By Aydeli Ríos
“Liberté, Égalité, Fraternité”, that’s what women started to demand in France of late 1700s. Women´s status in the family, society, and politics had long been a subject of polemics. Some writers of the Enlightenment were in favor to improve “the women question”, but within a traditional stance.
The intellectual of those years said women were biologically different from men; hence, they were destined to be socially different. The assignation of a domestic role inside the family was presumably the right one.
Even the brilliant Jean-Jacques Rosseau exhibited this argument in his book Emile, where he described his vision of an ideal education for women to become active roles exclusively in the family. “They should not venture to take active positions outside the home”. He insisted on emphasizing the importance of mothers in bringing up children. More than one was in shock; although an initial acceptance served as an answer, it was not for long.
But what if Rosseau had just said the opposite? What if a philosopher like him -who indeed influenced for a modern political and educational thought- could have supported the idea of allowing women to participate in political roles?
Then, what would it have happened?
Maybe there had not been any reason to start a movement for demanding women´s rights.
In addition, I question myself, who has assigned these roles? Society? Government? Philosophers?
The women of the French Revolution raised their voices for equal rights against odds. Their reality was grim and tied to social or marital status; totally excluded from civil rights. Their lives had no other perspective because there was none earlier either. Roles have been assigned by the ones who have had “the power”, “the knowledge”, “the information”. And the societies normally used to accept it.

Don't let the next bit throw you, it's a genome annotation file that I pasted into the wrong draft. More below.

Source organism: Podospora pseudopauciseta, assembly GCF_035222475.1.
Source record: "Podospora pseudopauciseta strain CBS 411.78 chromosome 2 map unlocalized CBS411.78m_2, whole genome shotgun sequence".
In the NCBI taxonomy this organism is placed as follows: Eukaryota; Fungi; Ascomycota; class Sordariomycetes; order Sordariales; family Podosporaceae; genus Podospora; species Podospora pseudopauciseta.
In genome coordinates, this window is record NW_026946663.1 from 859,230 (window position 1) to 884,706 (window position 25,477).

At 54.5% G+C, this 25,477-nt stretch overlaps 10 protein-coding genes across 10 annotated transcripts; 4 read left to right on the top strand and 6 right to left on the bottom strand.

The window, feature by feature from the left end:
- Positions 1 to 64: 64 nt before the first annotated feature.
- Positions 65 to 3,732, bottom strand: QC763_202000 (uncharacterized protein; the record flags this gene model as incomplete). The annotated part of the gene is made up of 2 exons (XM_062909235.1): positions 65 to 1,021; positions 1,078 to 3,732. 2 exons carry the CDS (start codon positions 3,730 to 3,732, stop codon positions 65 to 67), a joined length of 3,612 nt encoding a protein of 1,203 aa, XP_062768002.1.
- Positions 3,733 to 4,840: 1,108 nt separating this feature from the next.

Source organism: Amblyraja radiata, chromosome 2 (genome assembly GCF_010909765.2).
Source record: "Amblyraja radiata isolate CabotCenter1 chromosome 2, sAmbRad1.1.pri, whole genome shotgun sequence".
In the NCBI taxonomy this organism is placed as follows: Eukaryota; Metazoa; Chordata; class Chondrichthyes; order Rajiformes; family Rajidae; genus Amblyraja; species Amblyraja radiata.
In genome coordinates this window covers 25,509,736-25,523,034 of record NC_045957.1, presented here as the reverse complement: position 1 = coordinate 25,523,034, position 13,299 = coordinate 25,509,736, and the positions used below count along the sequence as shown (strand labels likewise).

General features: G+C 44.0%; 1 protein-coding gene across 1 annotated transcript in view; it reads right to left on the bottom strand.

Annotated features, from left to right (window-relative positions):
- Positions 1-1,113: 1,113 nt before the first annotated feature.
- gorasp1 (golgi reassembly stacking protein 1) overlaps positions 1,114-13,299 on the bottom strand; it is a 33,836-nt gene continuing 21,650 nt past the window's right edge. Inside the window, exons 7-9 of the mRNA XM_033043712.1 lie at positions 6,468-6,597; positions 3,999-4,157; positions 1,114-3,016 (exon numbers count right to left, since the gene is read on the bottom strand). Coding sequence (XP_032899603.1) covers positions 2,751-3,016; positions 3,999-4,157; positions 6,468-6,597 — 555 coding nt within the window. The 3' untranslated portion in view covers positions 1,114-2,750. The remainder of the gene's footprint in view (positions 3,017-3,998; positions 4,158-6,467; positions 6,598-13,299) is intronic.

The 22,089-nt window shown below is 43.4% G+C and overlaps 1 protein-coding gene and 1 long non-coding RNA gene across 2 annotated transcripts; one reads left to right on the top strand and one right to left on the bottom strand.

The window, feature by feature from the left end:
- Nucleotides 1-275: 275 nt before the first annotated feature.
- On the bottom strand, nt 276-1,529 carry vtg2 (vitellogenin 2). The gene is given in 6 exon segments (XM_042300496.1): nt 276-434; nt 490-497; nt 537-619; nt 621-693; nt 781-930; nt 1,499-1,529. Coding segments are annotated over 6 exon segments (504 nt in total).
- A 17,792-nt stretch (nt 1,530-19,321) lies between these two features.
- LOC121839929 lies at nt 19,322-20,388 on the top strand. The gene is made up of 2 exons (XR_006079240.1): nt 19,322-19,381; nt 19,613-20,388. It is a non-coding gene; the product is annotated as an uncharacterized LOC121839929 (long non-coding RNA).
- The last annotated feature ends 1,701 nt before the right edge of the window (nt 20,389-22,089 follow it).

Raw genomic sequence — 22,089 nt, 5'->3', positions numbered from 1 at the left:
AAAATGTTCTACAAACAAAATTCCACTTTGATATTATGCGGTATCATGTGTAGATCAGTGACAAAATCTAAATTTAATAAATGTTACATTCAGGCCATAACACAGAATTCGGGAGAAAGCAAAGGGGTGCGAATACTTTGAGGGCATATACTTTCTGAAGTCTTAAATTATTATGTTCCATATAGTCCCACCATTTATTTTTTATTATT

However, the question of women´s rights in the eighteen century in France served as a platform for boosting this march in the whole world. Since then, every decade has brought a set of challenges in this matter. The social conscience did not develop overnight, nor from one generation to another.
For instance, the right to vote in the US officially took place more than 100 years later. In 1920, the Nineteenth Amendment to the Constitution was ratified, ensuring the right of women to vote. Three years later, the first version of an Equal Rights Amendment was introduced, “Men and women shall have equal rights throughout the United States and every place subject to its jurisdiction”.
And like this, other topics such as political participation, fair salary, acquisition of property, right to divorce, right to opine, access to education, etc., have been on the global agenda. These historical efforts have brought gradually development for millions of women. Unfortunately, not equally in all regions today. Issues are still out there, no matter their culture or nationality. Inequality doesn´t make distinctions between developed or developing countries.
Perhaps as the founders of this movement, many of us will not see what we want to see. But that is not an excuse to quit. The bravery of all the women in world history has served as inspiration for many others. Generation after generation, grandmothers, mothers, and daughters have passed the courier. Today many of us have autonomous thinking, can freely express and take decisions for our own good. The march continues.
Meanwhile, I wonder “how can I honor these ladies?” and “what contribution can I do for opening doors to others?”
Multiple ideas cross my mind: projects, associations, foundations, schools. I would like to do all! However, three basic things I can do every day in my micro-system. As a mother, I can educate my own sons to give respectful treatment to women. As a professional, I can inspire my colleagues to express themselves and take initiatives. As a migrant, I can help others to find themselves first in order to find their way towards their own development.
Each of us can continue the march from our own trench.
And you, what will be your contribution to the following decades?